When India mobilised hastily to expel the invading tribesmen and Pakistani regulars from Jammu and Kashmir, its commanders on the ground in the state, led by then Brigadier L.P. Sen (Slender was the Thread), did not know they were going to face perfidy and betrayal by their own senior commanders at headquarters in Delhi. Bewilderingly, the exact circumstances have not been fully appreciated even today by most Indians. The Indian Army not only faced the killing, pillaging and raping invaders but also interference coordinated by Britain through British officers who headed both the Pakistani and Indian Armies. Quite clearly, the two chiefs, who headed the Indian Army until December 1948, Sir Robert Lockhart and Sir Roy Bucher, were almost certainly in touch with their British counterparts heading the Pakistani forces. The latter had obviously known of the impending invasion of Jammu and Kashmir, planned in the very building from which they themselves operated. Sir Robert, the Indian chief of staff, was summarily dismissed after six months into a four-year contract, but puzzlingly, another British general, Sir Roy Bucher was appointed chief of staff to succeed Sir Robert despite disquiet with the British predecessor’s suspect conduct. The British leaders of the Indian Army then proceeded to thwart their own forces on the ground in Kashmir by refusing reinforcements when the Indian Army was making rapid progress and advancing, denying repeated requests. They also instigated the redeployment of experienced units that had been victorious from critical strategic locations, effectively enabling Pakistani forces to retake them, including the Haji Pir pass, from which they had been expelled earlier. Sadly, Major General Thimayya, later chief of staff in 1957, did not play a glorious role in this tragic situation, often siding with headquarters.
Quite clearly, the British officers at headquarters, directing the Indian Army, did not wish it to liberate the region and possibly make the admittedly difficult attempt to restore Gilgit-Baltistan to the legitimate sovereign rule of the state of Jammu and Kashmir as well. What the British officers sought instead was a stalemate on the ground, while Lady Edwina Mountbatten set about persuading a lovelorn “Jawaharlal” to bring the matter before the UNSC to legitimate the deadlock sought. Indeed, this is exactly what happened, with the UNSC-sponsored ceasefire freezing a disastrous status quo for India, with the loss of historic land access to Afghanistan and beyond. Astonishingly, the plea to the UNSC was drafted under Chapter 6, characterising the situation as a” dispute” instead of “an act of aggression” under Chapter 7 since Jammu and Kashmir had acceded to the Indian Union legally. Seeking to nullify India’s sovereignty over Jammu and Kashmir was no inadvertent “technical error”, as some describe it, but an historic conspiracy that reeks of British duplicity, consistent with the Viceroy’s aim of legitimating the stalemate on the ground, and Indian complicity at the highest level. The catastrophe of losing critical areas of J&K territory continues to haunt India to this day, robbed of a land and air corridor towards the northwest, with Pakistan regularly denying overflight rights. Western allies in Afghanistan have also discovered in recent years that this situation was mightily inconvenient for them too for the supply of their mission in Afghanistan, for which they had to frequently serenade a grudgingly acquiescent Pakistan.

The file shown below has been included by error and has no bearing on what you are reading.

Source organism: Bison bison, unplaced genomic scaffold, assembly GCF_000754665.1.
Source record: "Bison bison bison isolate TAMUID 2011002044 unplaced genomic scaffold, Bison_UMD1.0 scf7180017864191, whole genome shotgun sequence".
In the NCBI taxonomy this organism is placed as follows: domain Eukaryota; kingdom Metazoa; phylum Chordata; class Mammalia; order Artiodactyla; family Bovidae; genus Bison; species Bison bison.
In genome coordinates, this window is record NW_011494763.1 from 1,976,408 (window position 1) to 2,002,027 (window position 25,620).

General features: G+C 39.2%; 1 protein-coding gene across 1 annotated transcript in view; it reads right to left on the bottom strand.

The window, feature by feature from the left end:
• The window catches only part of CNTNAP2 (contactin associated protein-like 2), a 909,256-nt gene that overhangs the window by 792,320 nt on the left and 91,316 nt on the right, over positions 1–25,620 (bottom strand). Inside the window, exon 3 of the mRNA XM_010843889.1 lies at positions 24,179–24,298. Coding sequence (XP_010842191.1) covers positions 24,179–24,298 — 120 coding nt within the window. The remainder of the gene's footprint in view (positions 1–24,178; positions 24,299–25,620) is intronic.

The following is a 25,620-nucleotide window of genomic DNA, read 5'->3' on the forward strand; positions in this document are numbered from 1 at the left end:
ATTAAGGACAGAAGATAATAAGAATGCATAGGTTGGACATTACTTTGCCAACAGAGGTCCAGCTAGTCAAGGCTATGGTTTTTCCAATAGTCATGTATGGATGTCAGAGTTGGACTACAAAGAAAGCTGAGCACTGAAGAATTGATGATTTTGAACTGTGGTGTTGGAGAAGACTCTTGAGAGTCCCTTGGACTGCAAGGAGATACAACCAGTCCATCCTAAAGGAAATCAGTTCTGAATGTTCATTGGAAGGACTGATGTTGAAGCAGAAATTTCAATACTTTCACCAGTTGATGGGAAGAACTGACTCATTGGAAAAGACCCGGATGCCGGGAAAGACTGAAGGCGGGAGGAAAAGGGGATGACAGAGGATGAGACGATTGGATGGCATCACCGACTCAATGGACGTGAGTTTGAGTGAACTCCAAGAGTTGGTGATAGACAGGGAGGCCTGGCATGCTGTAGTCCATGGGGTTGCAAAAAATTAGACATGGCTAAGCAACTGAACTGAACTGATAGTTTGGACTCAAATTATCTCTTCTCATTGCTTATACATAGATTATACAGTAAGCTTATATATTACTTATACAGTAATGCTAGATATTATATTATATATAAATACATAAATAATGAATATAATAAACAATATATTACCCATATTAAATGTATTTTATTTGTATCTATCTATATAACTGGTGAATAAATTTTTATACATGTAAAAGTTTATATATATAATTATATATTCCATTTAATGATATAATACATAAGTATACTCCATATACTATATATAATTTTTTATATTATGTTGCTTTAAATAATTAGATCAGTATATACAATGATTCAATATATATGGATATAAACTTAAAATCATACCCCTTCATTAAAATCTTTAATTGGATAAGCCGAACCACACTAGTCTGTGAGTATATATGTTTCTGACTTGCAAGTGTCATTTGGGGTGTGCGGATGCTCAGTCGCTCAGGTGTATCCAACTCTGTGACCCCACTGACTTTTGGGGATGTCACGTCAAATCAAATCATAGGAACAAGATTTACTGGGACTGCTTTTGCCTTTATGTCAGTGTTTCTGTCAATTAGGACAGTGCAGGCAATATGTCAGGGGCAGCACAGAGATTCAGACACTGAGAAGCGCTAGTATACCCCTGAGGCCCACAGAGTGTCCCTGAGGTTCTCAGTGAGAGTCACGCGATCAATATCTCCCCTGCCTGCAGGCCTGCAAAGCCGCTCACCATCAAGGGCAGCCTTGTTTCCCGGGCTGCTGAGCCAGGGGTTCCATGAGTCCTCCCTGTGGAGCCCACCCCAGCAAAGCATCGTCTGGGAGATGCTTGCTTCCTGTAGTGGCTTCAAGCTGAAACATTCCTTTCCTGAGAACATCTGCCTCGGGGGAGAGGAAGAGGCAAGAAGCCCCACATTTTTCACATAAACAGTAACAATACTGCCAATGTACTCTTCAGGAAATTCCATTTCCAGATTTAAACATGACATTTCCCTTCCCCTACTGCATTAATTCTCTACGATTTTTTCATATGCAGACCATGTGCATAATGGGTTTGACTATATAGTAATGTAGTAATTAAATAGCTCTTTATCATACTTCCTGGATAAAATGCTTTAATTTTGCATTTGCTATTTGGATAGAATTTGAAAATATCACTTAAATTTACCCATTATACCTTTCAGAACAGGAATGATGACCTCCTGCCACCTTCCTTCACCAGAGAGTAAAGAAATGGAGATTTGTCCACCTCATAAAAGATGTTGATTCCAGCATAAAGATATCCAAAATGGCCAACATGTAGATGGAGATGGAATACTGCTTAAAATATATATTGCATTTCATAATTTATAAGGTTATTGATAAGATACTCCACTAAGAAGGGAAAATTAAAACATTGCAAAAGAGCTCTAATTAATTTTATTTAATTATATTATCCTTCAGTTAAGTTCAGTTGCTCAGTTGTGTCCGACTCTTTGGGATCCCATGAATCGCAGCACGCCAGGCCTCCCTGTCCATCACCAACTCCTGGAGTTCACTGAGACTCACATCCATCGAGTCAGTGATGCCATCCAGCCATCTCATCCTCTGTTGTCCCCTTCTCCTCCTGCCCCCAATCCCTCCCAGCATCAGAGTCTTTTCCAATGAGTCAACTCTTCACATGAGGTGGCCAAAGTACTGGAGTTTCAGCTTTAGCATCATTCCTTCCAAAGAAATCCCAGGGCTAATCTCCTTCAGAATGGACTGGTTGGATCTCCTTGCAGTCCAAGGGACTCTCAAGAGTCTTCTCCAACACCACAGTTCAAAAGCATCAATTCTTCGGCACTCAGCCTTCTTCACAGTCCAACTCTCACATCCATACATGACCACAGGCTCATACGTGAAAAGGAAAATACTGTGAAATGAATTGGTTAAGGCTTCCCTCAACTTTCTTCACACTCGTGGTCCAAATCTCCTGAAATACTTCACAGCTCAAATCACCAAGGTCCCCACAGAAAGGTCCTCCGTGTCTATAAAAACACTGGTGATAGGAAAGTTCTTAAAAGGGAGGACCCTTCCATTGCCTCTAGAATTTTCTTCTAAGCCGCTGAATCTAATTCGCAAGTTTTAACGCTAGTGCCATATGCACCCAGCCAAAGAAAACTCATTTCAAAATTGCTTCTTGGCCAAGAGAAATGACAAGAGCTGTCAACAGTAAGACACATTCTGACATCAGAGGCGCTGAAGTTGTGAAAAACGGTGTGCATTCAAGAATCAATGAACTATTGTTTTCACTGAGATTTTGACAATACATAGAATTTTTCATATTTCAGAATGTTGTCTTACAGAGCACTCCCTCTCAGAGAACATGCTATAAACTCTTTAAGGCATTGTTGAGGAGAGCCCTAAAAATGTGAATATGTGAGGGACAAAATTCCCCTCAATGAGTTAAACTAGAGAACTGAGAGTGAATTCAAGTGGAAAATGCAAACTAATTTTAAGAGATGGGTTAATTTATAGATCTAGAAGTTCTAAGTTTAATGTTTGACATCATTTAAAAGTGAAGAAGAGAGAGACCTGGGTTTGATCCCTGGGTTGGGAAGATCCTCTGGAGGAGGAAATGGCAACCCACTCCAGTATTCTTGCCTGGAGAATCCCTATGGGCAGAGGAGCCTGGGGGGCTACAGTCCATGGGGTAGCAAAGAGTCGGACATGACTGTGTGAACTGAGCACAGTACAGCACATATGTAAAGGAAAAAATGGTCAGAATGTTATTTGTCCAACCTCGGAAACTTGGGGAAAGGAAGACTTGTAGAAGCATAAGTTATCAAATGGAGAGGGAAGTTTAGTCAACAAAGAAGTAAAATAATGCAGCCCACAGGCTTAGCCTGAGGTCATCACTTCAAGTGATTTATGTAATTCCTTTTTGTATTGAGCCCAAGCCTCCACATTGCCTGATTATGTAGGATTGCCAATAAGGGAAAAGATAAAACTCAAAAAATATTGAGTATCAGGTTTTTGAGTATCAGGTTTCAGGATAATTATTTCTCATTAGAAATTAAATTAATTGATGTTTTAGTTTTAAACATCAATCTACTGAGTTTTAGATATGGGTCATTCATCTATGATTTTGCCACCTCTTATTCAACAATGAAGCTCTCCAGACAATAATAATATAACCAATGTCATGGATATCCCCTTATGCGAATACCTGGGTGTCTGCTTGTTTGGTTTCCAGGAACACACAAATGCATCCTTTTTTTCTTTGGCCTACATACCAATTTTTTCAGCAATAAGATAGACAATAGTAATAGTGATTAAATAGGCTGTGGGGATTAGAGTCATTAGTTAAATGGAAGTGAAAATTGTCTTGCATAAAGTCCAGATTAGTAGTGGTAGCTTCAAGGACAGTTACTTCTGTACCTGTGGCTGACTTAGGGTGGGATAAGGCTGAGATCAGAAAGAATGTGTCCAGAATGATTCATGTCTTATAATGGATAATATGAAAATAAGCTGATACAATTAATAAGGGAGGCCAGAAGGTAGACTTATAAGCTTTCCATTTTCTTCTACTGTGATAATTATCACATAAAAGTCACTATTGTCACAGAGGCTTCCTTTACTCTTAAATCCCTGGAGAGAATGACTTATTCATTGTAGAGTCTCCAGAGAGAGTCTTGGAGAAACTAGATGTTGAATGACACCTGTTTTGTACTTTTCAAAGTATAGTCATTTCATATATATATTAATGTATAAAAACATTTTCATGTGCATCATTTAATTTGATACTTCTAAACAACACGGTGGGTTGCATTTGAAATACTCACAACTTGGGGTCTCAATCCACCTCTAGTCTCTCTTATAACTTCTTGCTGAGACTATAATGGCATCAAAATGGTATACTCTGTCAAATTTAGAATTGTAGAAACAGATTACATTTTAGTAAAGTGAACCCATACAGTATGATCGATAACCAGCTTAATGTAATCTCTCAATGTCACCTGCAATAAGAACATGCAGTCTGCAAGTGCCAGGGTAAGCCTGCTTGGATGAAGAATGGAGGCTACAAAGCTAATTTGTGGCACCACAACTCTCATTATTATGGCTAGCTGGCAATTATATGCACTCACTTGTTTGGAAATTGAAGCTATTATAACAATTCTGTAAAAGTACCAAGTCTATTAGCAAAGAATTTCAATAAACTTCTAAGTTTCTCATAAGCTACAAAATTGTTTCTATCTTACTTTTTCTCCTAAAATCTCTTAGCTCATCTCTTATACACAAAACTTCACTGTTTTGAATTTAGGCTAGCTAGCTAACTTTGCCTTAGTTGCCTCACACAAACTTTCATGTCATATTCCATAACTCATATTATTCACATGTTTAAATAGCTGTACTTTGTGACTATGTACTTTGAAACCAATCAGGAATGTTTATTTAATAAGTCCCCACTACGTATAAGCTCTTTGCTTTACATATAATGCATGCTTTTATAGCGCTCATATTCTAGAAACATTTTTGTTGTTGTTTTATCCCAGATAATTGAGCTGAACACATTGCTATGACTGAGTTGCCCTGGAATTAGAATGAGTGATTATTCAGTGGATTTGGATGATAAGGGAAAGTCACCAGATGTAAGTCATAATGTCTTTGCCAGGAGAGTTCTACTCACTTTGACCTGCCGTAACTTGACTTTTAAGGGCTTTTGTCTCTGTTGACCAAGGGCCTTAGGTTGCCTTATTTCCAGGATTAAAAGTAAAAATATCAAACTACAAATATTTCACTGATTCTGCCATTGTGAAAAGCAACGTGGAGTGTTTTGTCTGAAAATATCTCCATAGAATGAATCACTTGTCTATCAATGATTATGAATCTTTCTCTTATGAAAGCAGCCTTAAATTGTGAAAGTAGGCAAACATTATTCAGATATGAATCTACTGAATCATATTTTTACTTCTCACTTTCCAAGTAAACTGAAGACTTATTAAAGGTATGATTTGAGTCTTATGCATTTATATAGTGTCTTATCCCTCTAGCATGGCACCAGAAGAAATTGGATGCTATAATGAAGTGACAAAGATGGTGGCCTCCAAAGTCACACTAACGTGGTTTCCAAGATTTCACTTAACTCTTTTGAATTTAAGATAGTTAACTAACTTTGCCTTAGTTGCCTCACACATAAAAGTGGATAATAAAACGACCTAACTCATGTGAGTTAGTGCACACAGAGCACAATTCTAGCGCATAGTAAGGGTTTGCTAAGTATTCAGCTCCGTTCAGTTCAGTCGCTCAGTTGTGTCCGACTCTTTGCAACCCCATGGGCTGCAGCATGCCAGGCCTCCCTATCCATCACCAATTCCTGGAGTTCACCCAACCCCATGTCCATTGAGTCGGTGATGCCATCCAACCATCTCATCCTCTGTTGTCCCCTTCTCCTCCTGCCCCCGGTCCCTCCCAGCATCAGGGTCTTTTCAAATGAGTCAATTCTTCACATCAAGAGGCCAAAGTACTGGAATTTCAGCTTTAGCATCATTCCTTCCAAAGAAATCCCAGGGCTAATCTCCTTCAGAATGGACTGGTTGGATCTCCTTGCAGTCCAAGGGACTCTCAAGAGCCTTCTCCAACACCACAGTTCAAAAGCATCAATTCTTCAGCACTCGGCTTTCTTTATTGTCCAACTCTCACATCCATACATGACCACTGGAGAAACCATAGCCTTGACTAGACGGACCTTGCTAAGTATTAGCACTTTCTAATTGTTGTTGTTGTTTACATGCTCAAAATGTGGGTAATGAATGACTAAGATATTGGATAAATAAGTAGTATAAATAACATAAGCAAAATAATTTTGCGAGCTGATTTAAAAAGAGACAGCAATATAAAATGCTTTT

Interestingly, the British Cabinet Office has recently ordered the Mountbatten diaries and letters between Jawaharlal Nehru and Edwina Mountbatten, for the period 1947-1948, withheld by Southampton University which had bought them. This is now the subject of High Court action to compel their release to the public. Also note, once Indian diplomat, C. Dasgupta had accessed material on Jammu and Kashmir in London, which he quotes, they were quickly removed from public view. The long historical British campaign to secure Jammu and Kashmir for Pakistan, though the strategic rationale of an east of Suez policy ended in 1956, continues unabated, with scores of British MPs pouring incessant bile to incite support for its occupation by fundamentalist Wahhabis.
Part II on the wars of 1962, 1965 and 1971 to follow.
Dr Gautam Sen taught international political economy at the London School of Economics and Political Science for more than two decades.